Mallory Russell

Mallory Spreads Her Magic

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by NancyLee Honey Marsh   
Photography (top) by Brooke Boyd

With creative images dancing in her head, young Mallory Russell began her search for the perfect recipe. With visions of college scholarship money, her family jumped at the opportunity. The fantasy-invoking opportunity was a contest sponsored by Jif peanut butter in 2011 that requested recipes for “The Most Creative Peanut Butter Sandwich” from kids 6-12 years old.  Mallory’s maternal grandmother found out about the contest and alerted the family.  

“I love peanut butter, and my dad is a good cook, so we experimented with all sorts of peanut butter combinations,”  11-year-old Mallory told me happily. 

Mallory and her twin brother Lathan were born seven weeks prematurely and spent the first month of their lives in the hospital in Charleston. Today the twins enjoy Hilton Head and their healthy, busy lives are filled with hopes and dreams. Mallory has already realized one of them. 

While Tucker, one of three four-legged friends, nuzzled me with gentle paws for a pat, blue-eyed Mallory quietly explained her Jif adventure. “I don’t know how many sandwiches we tried on Mom and other people, but we finally came up with one we thought was good enough to enter,” she said. “We called it ‘P-Nutty BBQ Chicken Quesadilla.’”

“We did not know what to expect,” recalled her dad, Chris, a former Navy band drummer. “We were surprised and ecstatic to learn from Jif that Mallory, chosen from entrants across the country, made it to the top 10!  We decided to try for the top five and the trip to New York. In January 2012, Jif offered several weeks of online voting. The minimum age was 18, and all our friends voted for Mallory!” Chris is the  drummer for the popular Deas-Guyz band and everywhere Deas-Guyz played, Reggie —original founder, band leader and lead vocalist—let Chris announce his plea to vote for his daughter, Mallory in the Jif contest. In March, the Russell family received word Mallory made it to the top five.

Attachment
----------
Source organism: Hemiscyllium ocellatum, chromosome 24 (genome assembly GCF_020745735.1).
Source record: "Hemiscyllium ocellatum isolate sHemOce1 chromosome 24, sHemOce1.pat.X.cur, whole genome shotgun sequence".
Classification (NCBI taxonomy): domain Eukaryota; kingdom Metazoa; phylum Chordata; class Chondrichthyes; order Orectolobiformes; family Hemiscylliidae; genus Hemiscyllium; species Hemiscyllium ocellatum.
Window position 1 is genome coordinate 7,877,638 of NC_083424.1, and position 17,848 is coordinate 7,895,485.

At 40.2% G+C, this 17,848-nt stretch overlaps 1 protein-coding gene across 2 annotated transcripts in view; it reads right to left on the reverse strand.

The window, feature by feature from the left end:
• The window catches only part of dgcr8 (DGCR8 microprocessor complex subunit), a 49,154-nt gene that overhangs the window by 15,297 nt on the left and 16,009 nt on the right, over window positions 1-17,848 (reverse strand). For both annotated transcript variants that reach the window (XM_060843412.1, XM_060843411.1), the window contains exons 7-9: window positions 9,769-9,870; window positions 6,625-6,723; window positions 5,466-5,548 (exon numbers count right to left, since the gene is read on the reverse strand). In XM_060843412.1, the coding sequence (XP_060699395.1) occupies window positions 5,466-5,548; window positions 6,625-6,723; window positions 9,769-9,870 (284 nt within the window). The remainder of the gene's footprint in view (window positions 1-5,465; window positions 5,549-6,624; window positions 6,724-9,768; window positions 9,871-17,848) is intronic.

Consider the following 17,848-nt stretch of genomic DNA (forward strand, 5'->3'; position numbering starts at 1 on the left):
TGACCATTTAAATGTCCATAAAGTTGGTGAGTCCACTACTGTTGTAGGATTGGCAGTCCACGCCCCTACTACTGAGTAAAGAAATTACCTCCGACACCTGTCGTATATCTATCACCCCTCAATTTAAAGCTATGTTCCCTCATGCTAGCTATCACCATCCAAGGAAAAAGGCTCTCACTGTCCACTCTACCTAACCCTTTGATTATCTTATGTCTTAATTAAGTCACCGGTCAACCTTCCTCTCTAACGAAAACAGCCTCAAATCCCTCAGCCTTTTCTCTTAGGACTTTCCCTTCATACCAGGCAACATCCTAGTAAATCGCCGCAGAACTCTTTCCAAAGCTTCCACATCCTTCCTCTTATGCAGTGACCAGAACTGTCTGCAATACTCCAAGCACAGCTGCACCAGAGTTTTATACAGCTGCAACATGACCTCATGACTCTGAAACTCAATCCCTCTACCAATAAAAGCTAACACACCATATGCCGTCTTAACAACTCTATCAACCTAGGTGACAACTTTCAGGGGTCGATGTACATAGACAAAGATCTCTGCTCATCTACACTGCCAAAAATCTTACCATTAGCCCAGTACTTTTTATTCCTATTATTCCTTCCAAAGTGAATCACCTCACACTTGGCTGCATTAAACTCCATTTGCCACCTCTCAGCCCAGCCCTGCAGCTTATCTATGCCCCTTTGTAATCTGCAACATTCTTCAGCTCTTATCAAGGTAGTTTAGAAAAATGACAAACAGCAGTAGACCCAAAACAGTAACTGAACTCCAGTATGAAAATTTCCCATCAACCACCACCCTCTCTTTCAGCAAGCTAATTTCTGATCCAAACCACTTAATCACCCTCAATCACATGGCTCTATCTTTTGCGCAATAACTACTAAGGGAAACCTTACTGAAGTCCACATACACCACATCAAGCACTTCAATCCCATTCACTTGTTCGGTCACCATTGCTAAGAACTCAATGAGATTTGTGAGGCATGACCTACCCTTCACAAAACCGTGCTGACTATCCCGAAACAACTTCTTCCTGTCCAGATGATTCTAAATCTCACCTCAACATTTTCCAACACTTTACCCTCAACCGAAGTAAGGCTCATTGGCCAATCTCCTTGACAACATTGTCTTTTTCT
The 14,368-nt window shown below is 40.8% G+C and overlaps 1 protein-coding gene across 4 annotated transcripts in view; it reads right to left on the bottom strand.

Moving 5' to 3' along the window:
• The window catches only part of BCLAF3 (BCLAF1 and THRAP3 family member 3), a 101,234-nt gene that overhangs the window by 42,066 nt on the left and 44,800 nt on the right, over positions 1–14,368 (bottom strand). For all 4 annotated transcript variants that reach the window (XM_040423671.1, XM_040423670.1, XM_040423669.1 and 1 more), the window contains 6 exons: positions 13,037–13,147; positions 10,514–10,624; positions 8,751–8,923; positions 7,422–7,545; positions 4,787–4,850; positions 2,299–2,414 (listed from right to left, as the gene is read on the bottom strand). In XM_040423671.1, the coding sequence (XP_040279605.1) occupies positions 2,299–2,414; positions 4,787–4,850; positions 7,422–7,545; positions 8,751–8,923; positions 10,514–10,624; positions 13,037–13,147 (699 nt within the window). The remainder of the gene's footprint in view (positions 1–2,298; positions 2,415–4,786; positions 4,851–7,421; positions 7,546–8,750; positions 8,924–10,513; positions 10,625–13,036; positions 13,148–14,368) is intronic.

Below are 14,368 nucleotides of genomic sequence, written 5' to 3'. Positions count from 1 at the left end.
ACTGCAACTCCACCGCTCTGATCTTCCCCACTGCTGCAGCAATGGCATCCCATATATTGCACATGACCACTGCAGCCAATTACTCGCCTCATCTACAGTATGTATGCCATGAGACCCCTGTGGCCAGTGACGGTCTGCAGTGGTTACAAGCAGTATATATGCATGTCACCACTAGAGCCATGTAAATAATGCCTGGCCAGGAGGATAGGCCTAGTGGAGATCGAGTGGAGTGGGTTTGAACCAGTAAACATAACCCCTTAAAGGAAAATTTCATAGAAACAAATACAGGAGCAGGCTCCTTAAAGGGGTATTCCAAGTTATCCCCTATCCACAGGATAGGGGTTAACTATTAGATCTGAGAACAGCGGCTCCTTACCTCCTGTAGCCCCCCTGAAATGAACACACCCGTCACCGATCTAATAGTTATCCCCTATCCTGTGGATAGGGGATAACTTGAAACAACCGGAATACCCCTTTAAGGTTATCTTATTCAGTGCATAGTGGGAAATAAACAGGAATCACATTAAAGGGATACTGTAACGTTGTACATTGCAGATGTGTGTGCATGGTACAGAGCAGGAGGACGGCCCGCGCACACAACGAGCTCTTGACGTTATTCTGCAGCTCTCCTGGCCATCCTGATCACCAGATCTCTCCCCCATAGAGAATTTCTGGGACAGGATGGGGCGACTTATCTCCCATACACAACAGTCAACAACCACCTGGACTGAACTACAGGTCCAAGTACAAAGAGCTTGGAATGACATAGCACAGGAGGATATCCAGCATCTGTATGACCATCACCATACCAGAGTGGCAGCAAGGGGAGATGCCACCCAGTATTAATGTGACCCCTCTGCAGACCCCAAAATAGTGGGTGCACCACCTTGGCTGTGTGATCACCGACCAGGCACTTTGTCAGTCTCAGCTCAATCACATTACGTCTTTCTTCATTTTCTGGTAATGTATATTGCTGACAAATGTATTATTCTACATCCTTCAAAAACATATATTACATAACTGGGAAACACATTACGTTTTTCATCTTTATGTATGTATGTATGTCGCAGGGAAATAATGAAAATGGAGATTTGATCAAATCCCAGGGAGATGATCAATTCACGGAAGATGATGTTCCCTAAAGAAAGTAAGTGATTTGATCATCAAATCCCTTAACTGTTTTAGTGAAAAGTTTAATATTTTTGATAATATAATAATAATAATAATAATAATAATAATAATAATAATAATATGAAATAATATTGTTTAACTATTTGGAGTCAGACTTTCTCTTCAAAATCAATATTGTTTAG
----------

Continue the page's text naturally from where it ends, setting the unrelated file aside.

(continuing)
The family was picked up at home by a limo and flown to New York for three exciting, whirlwind days.

 Mallory, along with the other four finalists, had her recipe prepared by a professional chef and presented in its most perfect light to the panel of judges, consisting of four women.  Bubbling with shy energy, Mallory twirled one strand of her sandy blond hair around her finger. “We had a rehearsal for the show,” she said, “and I was very nervous! The judges asked us to explain how we made our sandwich, they tasted each one and then we waited for their vote.” After one stressful hour of anticipation, Mallory, who was 8 at the time, was awarded Jif’s first prize, a $25,000 scholarship, plus a surprise bonus of an additional $10,000 in celebration of the 10th anniversary of the Jif contest. “We could hardly believe it!” grinned Chris, glancing proudly at his daughter. He said, “Mallory showed an interest at age 6 in baking cookies and cakes and loved trying recipes. The contest was perfect for her and it just all worked out!” 

That was not the end of rewards. That April, the Russells received a call from a producer to have Mallory appear on "Figure It Out", an American children’s panel game show which aired on Nickelodeon at the time. The game was to “figure out” the contestant’s talent.  The Russell family  accepted the invitation and flew to Los Angeles. Because none of the panelists could guess Mallory’s talent, she won an electric guitar in the first round. Advancing to the final round, she stumped them once again and won a trip for the family to beautiful Mammoth Lakes, Calif.

Recalling her Jif experience, Mallory quietly offered, “I was more mature than most 8 year olds. It was fun to make stuff and I felt privileged to win.” Mallory is interested in architectural design and may pursue it as a career. Meanwhile, she is busy with cross country track and has worked up to running six miles at a time. She has learned independence, the value of hard work, persistence, and as her dad puts it, “To roll with it and enjoy the moment. It’s very important to be honest and true to our children; give them our trust and teach them the realities of life. We know there are challenges every day, and a good attitude toward the world helps us realize, when one door closes another one opens!”

Up Close:

Favorite author: Ransom Riggs. “His Miss Peregrine’s Home for Peculiar Children book is not boring like some.”

Next goal:  A cookbook for children                        

Mallory’s Motto:  “Don’t ever let anyone tell you you cannot do something!”

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